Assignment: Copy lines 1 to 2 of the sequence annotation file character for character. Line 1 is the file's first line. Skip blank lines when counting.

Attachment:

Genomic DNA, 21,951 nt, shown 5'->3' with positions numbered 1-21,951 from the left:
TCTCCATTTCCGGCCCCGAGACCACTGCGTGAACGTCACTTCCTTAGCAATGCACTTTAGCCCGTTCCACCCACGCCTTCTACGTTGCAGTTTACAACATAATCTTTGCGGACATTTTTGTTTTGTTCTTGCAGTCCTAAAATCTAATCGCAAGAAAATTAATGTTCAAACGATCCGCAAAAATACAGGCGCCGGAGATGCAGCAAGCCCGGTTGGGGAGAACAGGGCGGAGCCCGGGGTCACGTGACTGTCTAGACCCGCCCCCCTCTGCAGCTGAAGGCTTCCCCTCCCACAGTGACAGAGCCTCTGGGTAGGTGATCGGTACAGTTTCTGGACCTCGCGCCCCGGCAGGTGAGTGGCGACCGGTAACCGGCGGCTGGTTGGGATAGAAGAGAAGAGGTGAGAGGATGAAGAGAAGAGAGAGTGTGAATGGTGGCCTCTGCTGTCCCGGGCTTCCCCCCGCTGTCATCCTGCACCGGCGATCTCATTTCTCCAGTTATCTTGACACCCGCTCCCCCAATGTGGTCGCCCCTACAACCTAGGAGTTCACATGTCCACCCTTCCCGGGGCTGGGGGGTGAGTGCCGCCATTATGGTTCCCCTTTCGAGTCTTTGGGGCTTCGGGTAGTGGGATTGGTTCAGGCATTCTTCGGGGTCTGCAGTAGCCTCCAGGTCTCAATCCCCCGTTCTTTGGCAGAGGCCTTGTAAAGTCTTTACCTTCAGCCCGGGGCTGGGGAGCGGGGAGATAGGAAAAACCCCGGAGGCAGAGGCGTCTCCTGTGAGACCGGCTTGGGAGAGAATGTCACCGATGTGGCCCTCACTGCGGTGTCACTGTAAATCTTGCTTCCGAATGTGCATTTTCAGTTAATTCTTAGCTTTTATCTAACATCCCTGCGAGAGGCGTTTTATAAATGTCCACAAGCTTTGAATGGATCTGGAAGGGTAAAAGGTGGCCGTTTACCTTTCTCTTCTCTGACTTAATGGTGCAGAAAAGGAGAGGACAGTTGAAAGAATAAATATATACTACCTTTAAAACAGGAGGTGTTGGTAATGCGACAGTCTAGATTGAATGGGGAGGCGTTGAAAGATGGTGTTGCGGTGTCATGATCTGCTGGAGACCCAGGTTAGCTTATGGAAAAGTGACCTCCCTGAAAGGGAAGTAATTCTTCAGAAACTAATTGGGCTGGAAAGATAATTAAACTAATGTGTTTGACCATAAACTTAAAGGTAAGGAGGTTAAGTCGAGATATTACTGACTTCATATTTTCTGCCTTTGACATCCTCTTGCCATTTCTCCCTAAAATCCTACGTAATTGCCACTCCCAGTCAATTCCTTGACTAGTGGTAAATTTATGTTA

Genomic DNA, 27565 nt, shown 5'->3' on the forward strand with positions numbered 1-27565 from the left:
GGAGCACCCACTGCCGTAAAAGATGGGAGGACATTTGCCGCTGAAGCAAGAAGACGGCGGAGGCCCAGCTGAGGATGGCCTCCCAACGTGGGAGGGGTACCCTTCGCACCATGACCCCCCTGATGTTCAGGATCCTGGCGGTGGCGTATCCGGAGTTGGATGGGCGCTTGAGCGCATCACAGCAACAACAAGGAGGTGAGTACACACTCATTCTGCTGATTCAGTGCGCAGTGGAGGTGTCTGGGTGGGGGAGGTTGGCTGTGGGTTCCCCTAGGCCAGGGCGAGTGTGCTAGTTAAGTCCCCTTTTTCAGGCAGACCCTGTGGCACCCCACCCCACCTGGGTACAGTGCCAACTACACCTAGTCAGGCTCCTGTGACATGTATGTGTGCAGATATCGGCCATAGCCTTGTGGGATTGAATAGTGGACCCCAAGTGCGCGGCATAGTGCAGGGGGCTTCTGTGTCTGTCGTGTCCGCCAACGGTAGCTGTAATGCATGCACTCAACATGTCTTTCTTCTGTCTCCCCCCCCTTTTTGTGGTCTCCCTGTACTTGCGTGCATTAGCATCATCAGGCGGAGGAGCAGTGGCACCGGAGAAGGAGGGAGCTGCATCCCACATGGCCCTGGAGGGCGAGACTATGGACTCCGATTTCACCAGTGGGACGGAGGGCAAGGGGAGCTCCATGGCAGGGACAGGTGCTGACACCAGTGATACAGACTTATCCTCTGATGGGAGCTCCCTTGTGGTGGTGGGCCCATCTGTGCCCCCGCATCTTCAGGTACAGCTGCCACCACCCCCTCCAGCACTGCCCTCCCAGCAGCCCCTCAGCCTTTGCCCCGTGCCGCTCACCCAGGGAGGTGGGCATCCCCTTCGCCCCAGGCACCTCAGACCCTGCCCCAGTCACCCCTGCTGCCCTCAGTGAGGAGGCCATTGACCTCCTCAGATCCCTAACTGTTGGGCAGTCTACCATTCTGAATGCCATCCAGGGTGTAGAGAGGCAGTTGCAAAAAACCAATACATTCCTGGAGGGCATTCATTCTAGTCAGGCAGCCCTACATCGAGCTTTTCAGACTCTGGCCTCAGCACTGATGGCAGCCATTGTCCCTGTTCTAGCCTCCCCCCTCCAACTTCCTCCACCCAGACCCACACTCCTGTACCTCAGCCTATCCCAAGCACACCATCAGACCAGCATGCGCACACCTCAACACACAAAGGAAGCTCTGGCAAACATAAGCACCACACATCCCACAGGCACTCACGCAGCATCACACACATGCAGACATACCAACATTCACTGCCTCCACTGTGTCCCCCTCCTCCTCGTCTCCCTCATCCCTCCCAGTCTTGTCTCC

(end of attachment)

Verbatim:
Genomic DNA, 21,951 nt, shown 5'->3' with positions numbered 1-21,951 from the left:
TCTCCATTTCCGGCCCCGAGACCACTGCGTGAACGTCACTTCCTTAGCAATGCACTTTAGCCCGTTCCACCCACGCCTTCTACGTTGCAGTTTACAACATAATCTTTGCGGACATTTTTGTTTTGTTCTTGCAGTCCTAAAATCTAATCGCAAGAAAATTAATGTTCAAACGATCCGCAAAAATACAGGCGCCGGAGATGCAGCAAGCCCGGTTGGGGAGAACAGGGCGGAGCCCGGGGTCACGTGACTGTCTAGACCCGCCCCCCTCTGCAGCTGAAGGCTTCCCCTCCCACAGTGACAGAGCCTCTGGGTAGGTGATCGGTACAGTTTCTGGACCTCGCGCCCCGGCAGGTGAGTGGCGACCGGTAACCGGCGGCTGGTTGGGATAGAAGAGAAGAGGTGAGAGGATGAAGAGAAGAGAGAGTGTGAATGGTGGCCTCTGCTGTCCCGGGCTTCCCCCCGCTGTCATCCTGCACCGGCGATCTCATTTCTCCAGTTATCTTGACACCCGCTCCCCCAATGTGGTCGCCCCTACAACCTAGGAGTTCACATGTCCACCCTTCCCGGGGCTGGGGGGTGAGTGCCGCCATTATGGTTCCCCTTTCGAGTCTTTGGGGCTTCGGGTAGTGGGATTGGTTCAGGCATTCTTCGGGGTCTGCAGTAGCCTCCAGGTCTCAATCCCCCGTTCTTTGGCAGAGGCCTTGTAAAGTCTTTACCTTCAGCCCGGGGCTGGGGAGCGGGGAGATAGGAAAAACCCCGGAGGCAGAGGCGTCTCCTGTGAGACCGGCTTGGGAGAGAATGTCACCGATGTGGCCCTCACTGCGGTGTCACTGTAAATCTTGCTTCCGAATGTGCATTTTCAGTTAATTCTTAGCTTTTATCTAACATCCCTGCGAGAGGCGTTTTATAAATGTCCACAAGCTTTGAATGGATCTGGAAGGGTAAAAGGTGGCCGTTTACCTTTCTCTTCTCTGACTTAATGGTGCAGAAAAGGAGAGGACAGTTGAAAGAATAAATATATACTACCTTTAAAACAGGAGGTGTTGGTAATGCGACAGTCTAGATTGAATGGGGAGGCGTTGAAAGATGGTGTTGCGGTGTCATGATCTGCTGGAGACCCAGGTTAGCTTATGGAAAAGTGACCTCCCTGAAAGGGAAGTAATTCTTCAGAAACTAATTGGGCTGGAAAGATAATTAAACTAATGTGTTTGACCATAAACTTAAAGGTAAGGAGGTTAAGTCGAGATATTACTGACTTCATATTTTCTGCCTTTGACATCCTCTTGCCATTTCTCCCTAAAATCCTACGTAATTGCCACTCCCAGTCAATTCCTTGACTAGTGGTAAATTTATGTTA